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February Special and New Arrivals!

February Special:  Guatemalan Fraijanes-Buy 5lbs an get an extra 1lb FREE (5lb size only)!

Coffee from this region is characterized for being one of the most intense from all of Guatemala. Although this region is so vast that the idea that all the coffee produced here can have a common denomination is a misconception from many points of view. The classification of this region was done so based on the geographical location and the high altitudes of the mountain range that surrounds Guatemala City from north to south-west, rather than by a specific criteria of cupping characteristics. 
Under the criteria of specific cupping characteristics common to each area, common altitudes, microclimate variations, and major geographical influences, the whole of the Fraijanes region should be divided into four microareas but we are only concerned here with the Fraijanes proper region.

Altitude Grading: Similar to other Central American countries, Guatemala uses a version of the altitude grading:

Prime: grown at 750-900m

Extra Prime: grown at 900-1050m

Semi Hard Bean (SHB): grown at 1050-1220m

Hard Bean (HB): grown at 1220-1300m

Strictly Hard Bean (SHB): grown over 1300m* 

Cupping Notes*:  clean, bright, and strong cup with crisp acidity that gives way to an apricot, blueberry and toffee-nut flavor. It lingers a long and tasteful aftertaste. 




We have secured a small volume of THE Panama Geisha from Hacienda La Esmeralda. This is grown, harvested, and processed by the Peterson Family who you can owe the credit of the discovery of the geisha varietal. In 2004 Daniel discovered that the cool temperatures and massive shade trees with high humidity allow the varietal to blossom and express such bright floral aromatics, fruity notes, structured acidity and high complexity.
The Esmeralda Special Geisha paved the way for the superstardom in Geisha you see today. This is a special blend of micro-lots from their three small farms - Jaramillo, Cañas Verdes, and El Velo. Expect Juicy Peach, Wild Strawberry, Pomegranate, Meyer Lemon and Orange Blossom 

Organic Colombian-Tolima-Limited Supply

Tolima is among the last strongholds of Colombia's notorious rebel group FARC, which had maintained control over the area until relatively recently.  Quality coffees from this area tend to come from small farmers in very small micro-lots via cooperatives.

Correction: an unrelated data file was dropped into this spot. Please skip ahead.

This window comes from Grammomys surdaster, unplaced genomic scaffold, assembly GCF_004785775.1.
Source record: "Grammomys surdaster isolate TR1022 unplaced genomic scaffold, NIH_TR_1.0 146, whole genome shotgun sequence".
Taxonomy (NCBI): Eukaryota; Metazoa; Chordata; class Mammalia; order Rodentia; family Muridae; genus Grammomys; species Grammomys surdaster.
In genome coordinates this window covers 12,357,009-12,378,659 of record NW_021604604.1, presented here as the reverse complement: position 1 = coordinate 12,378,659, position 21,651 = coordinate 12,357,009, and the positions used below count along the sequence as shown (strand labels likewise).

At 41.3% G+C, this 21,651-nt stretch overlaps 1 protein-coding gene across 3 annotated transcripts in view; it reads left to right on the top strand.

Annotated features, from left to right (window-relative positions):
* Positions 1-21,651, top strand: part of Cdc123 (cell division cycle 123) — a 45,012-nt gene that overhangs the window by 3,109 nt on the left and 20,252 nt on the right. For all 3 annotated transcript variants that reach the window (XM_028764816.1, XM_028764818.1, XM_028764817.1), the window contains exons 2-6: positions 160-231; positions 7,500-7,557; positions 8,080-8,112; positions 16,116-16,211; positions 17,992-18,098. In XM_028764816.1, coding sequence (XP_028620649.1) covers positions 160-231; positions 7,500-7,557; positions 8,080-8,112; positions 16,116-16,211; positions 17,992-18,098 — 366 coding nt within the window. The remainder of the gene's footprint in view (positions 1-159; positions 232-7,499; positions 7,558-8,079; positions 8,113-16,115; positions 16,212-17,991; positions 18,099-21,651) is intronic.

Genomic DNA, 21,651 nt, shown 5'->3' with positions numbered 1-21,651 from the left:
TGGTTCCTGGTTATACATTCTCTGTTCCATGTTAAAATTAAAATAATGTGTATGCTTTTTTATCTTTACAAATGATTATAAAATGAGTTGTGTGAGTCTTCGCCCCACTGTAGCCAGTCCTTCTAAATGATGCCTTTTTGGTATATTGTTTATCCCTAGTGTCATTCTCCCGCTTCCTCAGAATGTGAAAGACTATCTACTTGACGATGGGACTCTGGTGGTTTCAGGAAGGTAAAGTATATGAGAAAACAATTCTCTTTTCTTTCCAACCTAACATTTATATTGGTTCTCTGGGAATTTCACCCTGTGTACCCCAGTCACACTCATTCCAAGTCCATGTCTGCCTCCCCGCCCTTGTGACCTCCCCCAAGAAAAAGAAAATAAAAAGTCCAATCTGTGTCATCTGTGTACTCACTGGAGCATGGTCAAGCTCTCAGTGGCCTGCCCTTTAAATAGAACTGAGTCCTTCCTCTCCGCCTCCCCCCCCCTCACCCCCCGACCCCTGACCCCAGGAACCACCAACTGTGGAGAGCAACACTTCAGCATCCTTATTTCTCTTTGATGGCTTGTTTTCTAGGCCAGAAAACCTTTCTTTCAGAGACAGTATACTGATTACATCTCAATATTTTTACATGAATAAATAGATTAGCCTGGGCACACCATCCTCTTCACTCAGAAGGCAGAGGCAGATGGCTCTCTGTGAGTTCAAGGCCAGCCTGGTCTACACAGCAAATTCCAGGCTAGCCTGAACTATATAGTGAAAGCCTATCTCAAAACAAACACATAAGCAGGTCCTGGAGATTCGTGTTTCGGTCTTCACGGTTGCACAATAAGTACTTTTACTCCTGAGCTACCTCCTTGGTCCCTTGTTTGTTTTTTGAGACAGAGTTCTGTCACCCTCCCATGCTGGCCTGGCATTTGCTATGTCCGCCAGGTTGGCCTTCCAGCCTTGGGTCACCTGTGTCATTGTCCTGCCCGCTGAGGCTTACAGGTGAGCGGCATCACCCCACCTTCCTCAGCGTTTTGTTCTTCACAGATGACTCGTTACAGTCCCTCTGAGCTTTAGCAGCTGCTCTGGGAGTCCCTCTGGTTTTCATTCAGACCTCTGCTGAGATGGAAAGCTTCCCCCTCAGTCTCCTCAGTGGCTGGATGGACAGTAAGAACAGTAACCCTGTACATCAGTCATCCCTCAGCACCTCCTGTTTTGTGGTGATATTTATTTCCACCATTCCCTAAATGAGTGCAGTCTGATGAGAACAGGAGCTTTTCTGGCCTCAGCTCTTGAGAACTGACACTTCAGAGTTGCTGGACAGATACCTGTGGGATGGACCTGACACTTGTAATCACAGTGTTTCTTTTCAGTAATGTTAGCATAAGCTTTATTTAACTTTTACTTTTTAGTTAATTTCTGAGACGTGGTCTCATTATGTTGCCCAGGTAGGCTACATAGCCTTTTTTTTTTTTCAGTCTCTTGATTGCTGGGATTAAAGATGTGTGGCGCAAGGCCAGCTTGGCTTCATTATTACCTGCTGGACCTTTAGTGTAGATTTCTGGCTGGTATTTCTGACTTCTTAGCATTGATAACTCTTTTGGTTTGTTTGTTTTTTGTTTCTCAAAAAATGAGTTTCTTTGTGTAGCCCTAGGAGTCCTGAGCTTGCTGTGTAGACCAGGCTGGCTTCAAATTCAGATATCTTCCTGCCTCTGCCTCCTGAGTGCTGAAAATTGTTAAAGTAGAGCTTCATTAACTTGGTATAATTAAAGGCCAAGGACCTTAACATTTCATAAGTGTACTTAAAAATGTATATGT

Elevation: 1200-1900m

Cupping Notes:  toffee, bright citric notes and a juicy body

Organic Indonesian-Flores-Limited Supply

Flores is a small island about 320km to the east of Bali and among the Indonesian islands it was a latecomer to both growing coffee and developing a strong reputation for it.  The island has a mixture of active and dormant volcanoes, which have had a positive effect on the soils. In terms of the coffee processing, the semi-washed process is still extremely common in the area, although there is some fully washed coffee being produced.

Elevation: 1200-1800m

Cupping Notes:  chocolate, berry, pipe tobacco notes with big body

Organic Guatemalan-Lake Atitlan-Limited Supply

The coffee farms here are located around Lake Atitlan.  Sitting at around 1500m above sea level, the lake has captured the minds of writers and travellers over many years because of its stunning beauty.  Coffee production is under pressure due to labour costs and urban sprawl which increases pressure on land use.

Elevation:  1500-1700m

Cupping notes: bright acidity, dark chocolate, raisin, peach

Nicaragua-Jinotega-Washed-Very Limited Supply

Jinotega is the primary growing region for coffee in Nicaragua.  Most farmers are focused on quality coffee and traceability which was poor in the past.  There are a range of flavours in Nicaraguan coffees. They are quite complex and have fruit-like flavours and clean acidity.

Washed/wet coffees have had their pulp removed and mucilage broken down – typically using water – before the beans are dried. Since there’s no cherry left on the beans, and therefore no more fermentation can occur during drying, this method is suitable for most climates. They require less heat, labour, and monitoring than any other process.

Nevertheless, if the proper infrastructure is used, wet processing could be the most quality-consistent method of all. We’ve already mentioned that the risk of over-fermentation is significantly reduced, allowing the coffee to be dried in cool and more humid conditions. At the same time, the beans can be visually inspected during the whole process, making it easier to spot defects and remove them.  

In the cup, washed coffees are renowned for their clean, bright flavours; vibrant acidity; and delicate body. They can capture the unique flavours and aromas of the beans themselves: consumers get to taste the variety and the terroir, not the impact of the processing method, creating a true trademark for the farm in question.

Elevation: 1100-1700m

Cupping notes: blackberries, sugar plum and honeysuckle

Nicaragua-Jinotega-Natural-Very Limited Supply

Jinotega is the primary growing region for coffee in Nicaragua.  Most farmers are focused on quality coffee and traceability which was poor in the past.  There are a range of flavours in Nicaraguan coffees. They are quite complex and have fruit-like flavours and clean acidity.

Natural processing is when ripe cherries are dried with the fruit still attached. It works great in regions where water is scarce, the climate is hot and dry, and there is plenty of space for drying the cherries.  

Since the cherry is still attached to the beans while they dry, the pulp and mucilage will ferment. This adds sweet, fruity flavours to the cup but also requires rigorous quality control to avoid inconsistency or over-fermentation.

Elevation:  1100m-1700m

Cupping Notes: red candy apples



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